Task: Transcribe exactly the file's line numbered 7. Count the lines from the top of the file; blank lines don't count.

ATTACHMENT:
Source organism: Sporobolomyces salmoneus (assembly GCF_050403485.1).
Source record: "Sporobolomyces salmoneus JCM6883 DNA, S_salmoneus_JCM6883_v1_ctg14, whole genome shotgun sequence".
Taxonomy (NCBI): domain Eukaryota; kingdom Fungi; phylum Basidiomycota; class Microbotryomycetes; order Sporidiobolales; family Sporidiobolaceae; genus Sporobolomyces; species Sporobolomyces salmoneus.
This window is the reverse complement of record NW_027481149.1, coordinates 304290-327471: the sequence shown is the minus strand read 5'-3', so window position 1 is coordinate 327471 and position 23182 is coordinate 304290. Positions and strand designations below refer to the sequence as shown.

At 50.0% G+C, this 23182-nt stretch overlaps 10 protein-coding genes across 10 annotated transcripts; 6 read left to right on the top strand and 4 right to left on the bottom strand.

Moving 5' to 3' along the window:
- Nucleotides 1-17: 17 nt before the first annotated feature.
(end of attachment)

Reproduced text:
- Nucleotides 1-17: 17 nt before the first annotated feature.